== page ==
Resolving incongruity can contribute to the perception of humor as well. This concept is known as as the “incongruity-resolution” theory, and primarily refers to written jokes. When identifying what makes a humorous situation funny, this theory can be applied broadly; it can account for the laughs found in many different juxtaposed concepts.
Take the following one-liners as examples:
“I have an Epi-Pen. My friend gave it to me as he was dying. It seemed very important to him that I have it.”
“Remains to be seen if glass coffins become popular.”
The humor in both of these examples relies on incongruous interpretations: In the first, a person has clearly misinterpreted his friend’s dying wish. In the second, the phrase “remains to be seen” is a play on words that takes on two very different meanings depending on how you read the joke.
In the case of our moose video, the incongruity results from the false expectation that the interaction between man and moose would result in some sort of violence. When we see our expectations foiled, it results in the perception of humor.
Benign violations theory: It’s bad, but harmless
Incongruity is also a fundamental part of the benign violations theory of humor (BVT), one of the most recently developed explanations. Derived from the linguist Thomas Veatch’s “violation theory,” which describes various ways for incongruity to be funny, BVT attempts to create one global theory to unify all previous theories of humor and account for issues with each.
Broadly, benign violations theory asserts that all humor derives from three necessary conditions:
- The presence of some sort of norm violation, be it a moral norm violation (robbing a retirement home), social norm violation (breaking up with a long-term boyfriend via text message) or physical norm violation (purposefully sneezing directly on a child).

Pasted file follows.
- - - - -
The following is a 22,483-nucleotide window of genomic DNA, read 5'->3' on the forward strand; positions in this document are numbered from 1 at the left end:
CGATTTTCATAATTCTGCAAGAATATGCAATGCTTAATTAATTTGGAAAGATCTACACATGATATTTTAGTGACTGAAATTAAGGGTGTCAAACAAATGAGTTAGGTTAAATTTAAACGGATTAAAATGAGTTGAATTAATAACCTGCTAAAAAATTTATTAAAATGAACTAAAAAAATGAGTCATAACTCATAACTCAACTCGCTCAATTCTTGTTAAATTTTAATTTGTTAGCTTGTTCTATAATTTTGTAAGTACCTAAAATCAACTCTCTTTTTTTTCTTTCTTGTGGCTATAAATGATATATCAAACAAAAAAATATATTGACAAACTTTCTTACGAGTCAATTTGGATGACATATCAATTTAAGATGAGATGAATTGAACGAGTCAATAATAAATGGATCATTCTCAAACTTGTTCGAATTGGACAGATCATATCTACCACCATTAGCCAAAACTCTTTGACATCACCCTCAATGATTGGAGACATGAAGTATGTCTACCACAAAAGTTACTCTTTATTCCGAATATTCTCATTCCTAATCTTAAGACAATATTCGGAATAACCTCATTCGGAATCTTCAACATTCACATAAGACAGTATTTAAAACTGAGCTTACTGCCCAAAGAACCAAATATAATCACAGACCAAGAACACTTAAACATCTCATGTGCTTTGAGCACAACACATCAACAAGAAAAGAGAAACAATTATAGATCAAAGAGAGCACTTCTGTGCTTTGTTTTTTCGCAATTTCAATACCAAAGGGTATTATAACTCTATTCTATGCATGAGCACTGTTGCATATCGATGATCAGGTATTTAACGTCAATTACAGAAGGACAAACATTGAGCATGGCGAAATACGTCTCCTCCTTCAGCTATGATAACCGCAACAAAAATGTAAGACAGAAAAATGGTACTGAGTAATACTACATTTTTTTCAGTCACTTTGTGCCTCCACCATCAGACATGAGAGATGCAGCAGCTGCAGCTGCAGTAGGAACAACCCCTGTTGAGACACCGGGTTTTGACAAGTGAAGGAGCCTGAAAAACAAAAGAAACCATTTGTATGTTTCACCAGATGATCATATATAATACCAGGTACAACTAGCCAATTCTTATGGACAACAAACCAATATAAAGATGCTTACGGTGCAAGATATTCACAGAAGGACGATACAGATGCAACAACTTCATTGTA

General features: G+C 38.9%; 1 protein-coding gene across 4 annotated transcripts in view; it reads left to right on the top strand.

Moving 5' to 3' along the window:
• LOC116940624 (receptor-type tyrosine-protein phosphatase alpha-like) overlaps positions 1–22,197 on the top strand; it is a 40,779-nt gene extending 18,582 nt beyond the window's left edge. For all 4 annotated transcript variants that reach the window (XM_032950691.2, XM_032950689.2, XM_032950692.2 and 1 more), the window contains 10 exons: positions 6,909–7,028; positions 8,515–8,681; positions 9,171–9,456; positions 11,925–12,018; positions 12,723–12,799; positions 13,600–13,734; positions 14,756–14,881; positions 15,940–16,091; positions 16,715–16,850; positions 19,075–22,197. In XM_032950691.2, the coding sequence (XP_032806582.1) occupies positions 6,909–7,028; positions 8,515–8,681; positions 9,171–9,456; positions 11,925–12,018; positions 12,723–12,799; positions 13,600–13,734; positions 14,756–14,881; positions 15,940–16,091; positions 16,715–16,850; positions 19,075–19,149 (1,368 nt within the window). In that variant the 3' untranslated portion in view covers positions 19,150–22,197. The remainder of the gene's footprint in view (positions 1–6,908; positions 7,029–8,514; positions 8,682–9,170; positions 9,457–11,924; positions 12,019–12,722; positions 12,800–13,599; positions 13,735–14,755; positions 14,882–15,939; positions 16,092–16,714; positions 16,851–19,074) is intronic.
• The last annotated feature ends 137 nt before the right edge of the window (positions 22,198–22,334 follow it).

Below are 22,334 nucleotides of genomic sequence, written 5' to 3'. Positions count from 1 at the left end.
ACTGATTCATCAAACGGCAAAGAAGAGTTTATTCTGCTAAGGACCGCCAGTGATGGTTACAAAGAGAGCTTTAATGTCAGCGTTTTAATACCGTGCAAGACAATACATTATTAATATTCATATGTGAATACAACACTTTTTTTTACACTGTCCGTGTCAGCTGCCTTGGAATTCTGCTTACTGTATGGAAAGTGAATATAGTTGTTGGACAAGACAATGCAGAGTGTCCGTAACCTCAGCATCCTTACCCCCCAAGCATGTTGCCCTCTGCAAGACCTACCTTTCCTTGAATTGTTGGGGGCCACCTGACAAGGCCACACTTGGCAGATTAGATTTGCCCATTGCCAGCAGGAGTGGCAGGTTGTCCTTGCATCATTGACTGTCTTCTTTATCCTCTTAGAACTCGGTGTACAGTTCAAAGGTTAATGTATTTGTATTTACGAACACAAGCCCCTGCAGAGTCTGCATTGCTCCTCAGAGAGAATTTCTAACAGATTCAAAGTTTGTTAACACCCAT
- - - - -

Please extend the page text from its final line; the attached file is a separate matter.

- A “benign” or “safe” context in which the violation takes place (this can take many forms).
- The interpretation of the first two points simultaneously. In other words, one must view, read or otherwise interpret a violation as relatively harmless.
Thus far, researchers studying BVT have demonstrated a few different scenarios in which the perception of a benign violation could take place – for example, when there is weak commitment to the norm being violated.
Take the example of a church raffling off a Hummer SUV. They found this scenario is much less funny to churchgoers (with their strong commitment to the norm that the church is sacred and embodies values of humility and stewardship) than it is to non-churchgoers (with relatively weak norm commitment about the church). While both groups found the concept of the church’s choice of fundraiser disgusting, only the non-churchgoers simultaneously appraised the situation as also amusing. Hence, a benign violation is born.
In the case of our moose video, the violation is clear; there’s a moose about to charge two people, and we’re not sure what exactly is about to go down. The benign part of the situation could be credited to a number of different sources, but it’s likely due to the fact that we’re psychologically (and physically, and temporally) distant from the individuals in the video. They’re far away in Sweden, and we’re comfortably watching their dilemma on a screen.
Homing in on funny
At one point or another, we’ve all wondered why some phrase or occurrence has caused us to erupt with laughter. In many ways, this type of inquiry is what drove me to research the limits and consequences of humor in the first place. People are unique and often find different things amusing. In order to examine the effects of humor, it is our job as researchers to try to select and craft the stimuli we present to affect the widest range of people. The outcomes of good science stem from both the validity and reliability of our stimuli, which is why it’s important to think critically about the reasons why we’re laughing.
The application of this still-growing body of humor research and theory is seen everywhere, influencing everything from political speeches to advertising campaigns. And while “laughter is the best medicine” may be an overstatement (penicillin is probably better, for one), psychologists and medical professionals have started to lend credence to the idea that humor and laughter might have some positive effects for health and happiness. These applications underscore the importance of developing the best understanding of humor we can.
This article originally appeared on The Conversation US